Have we really had empowered females on the screen? Especially where comic heroes are concerned?? Seems to me that everytime Hollywood has tried, they screw that up (critically and commercially). Movies seem to have a hard time getting ass-kicking women right. For every Beatrix Kiddo, we have to endure a dozen Elektra Natchios'.

It's not perfect, probably wouldn't even make my top five comic films (did a podcast on that last weekend if you wanted to give it a listen)...but it gets a lot of things right. I thought it was actually rather original, and had a lot working for it. If I can persuade you to, all I'd suggest is that sometime down the road, give it another look.

You might be surprised at what you see in it when it's had time to settle and the hype has dulled.

Yojimbo_5 said...

Jervis:

I'd rather agree to disagree than see this movie again. The hype doesn't matter. The movie does.
I explained what I didn't like about "Kick-Ass" in the review—it's sanctioned murderous thuggery (with children) for entertainment's sake. What's to like?

I'm "on the right track?" Thank you.

When Siskel and Ebert used the "That's not on the screen" retort, it was when motivations were ascribed to characters that the reviewer imposed on it—I think you and I have both been guilty of that in our discussion.

What is on the screen leads to a discussion of why it doesn't work, and I did so.

You may not like it, but it's informative, so I will keep doing so (when it's appropriate).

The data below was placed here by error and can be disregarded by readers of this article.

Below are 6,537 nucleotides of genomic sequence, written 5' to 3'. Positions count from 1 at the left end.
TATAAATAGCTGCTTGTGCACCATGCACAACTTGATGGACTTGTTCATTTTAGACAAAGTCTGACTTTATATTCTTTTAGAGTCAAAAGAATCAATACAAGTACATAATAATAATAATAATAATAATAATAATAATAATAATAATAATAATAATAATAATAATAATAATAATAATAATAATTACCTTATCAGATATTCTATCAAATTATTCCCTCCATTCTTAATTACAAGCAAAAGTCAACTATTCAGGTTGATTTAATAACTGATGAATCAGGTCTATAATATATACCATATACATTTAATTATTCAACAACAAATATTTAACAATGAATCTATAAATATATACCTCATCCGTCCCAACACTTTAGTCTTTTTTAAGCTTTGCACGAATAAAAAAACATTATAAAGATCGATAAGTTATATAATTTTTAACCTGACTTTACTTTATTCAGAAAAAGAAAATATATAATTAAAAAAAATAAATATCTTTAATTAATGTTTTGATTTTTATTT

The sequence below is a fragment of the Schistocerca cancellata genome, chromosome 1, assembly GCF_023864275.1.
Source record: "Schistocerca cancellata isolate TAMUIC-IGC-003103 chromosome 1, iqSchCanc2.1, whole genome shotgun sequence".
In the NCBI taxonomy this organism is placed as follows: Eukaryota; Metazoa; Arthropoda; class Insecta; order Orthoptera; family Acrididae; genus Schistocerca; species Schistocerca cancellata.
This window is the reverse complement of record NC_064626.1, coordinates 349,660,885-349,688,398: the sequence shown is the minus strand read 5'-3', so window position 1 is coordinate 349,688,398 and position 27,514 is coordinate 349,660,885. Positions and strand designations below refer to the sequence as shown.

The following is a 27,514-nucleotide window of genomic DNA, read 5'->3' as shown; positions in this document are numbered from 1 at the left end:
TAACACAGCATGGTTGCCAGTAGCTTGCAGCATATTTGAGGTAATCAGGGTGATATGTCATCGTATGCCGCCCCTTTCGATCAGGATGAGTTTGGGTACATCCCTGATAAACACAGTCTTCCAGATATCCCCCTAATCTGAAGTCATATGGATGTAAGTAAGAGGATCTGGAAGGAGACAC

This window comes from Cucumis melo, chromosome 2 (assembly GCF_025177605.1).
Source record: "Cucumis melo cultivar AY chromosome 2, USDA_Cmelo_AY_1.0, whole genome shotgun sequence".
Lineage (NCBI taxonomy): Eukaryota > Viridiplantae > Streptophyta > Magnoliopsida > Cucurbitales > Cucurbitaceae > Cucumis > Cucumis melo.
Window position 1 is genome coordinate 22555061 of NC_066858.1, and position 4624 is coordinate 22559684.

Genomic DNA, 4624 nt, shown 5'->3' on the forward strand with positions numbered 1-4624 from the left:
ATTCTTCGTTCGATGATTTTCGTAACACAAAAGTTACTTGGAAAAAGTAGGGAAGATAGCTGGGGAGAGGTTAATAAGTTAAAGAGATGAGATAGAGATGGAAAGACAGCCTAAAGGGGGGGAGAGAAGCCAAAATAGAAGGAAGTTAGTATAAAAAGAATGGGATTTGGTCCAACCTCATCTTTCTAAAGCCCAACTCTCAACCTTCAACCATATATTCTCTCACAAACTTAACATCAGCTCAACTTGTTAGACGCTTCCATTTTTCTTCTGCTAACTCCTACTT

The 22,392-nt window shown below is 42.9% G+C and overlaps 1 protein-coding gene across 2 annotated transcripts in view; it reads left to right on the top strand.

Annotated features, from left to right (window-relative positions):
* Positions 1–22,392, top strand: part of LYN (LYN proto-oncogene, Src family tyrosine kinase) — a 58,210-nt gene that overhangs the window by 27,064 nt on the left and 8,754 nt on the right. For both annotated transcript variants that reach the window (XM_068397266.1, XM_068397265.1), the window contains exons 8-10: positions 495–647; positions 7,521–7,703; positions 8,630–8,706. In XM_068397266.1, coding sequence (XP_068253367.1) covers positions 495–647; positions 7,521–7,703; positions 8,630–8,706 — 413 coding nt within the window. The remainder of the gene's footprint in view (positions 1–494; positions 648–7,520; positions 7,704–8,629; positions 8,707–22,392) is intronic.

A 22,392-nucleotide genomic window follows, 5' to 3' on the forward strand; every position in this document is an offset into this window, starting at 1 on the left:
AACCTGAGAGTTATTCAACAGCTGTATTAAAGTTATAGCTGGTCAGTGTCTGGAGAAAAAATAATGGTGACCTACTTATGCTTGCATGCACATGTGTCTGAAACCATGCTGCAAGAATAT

I'm trying to remember the "nerve damage" movie I saw, but I can't--the pins in his leg is a "Wolverine" call-back—and, gosh, they had to mention that, didn't they?

One question: if he's so nerve-damaged how can he perform sexually? It's not about doing the dishes or anything--it's what's on-screen.

Yojimbo_5 said...

The "nerve damage" bit was done in not one, but two James Bond movies (and they were back to back)-the first was Elliott Carver's teutonic henchman (the name escapes me) in "Tomorrow Never Dies" and then they used the same bit for Renard in "The World is Not Enough." But, since both films were in the Brosnan era, I'm sure "nobody" saw them (that's sarcasm, by the way).

"Yeah, but it's not a hero with nerve damage," I hear you reply.

And I'll tell you to do the dishes.

The Mad Hatter said...

You wanna talk about dishes? Let's talk about all that money you waste at the bar!

Yojimbo_5 said...

LOL

"Oh, yeah? Ever wonder why I have to drink so much? What about you and the cocaine!?"

The Mad Hatter said...

Bitch.

Yojimbo_5 said...

Whore. Just like your mother.

Yojimbo_5 said...

I think this discussion has degenerated to an Alec Baldwin phone-call.

The Mad Hatter said...

No kidding! I think this is usually the point someone would say "...a-a-a-a-nd scene!".

Fun times man, keep the good stuff coming.

Yojimbo_5 said...

I Loooove the Internet. I had a big grin on my face all day from work.

"Why are YOU so happy?" they'd grouse.

"I was arguing about 'Kick-Ass'"

(stunned silence)

Maybe we can compare notes on "The Losers" next week. And I've got "The Girl With the Dragon Tattoo" coming up, too.

John said...

Didn't Darkman have nerve damage?

Yojimbo_5 said...

I don't recall. Darkman is a page torn out of my movie encyclopedia. Details, details.
(you just wanted to pile on to the "Comments" section, didn't you, John (the man love to party)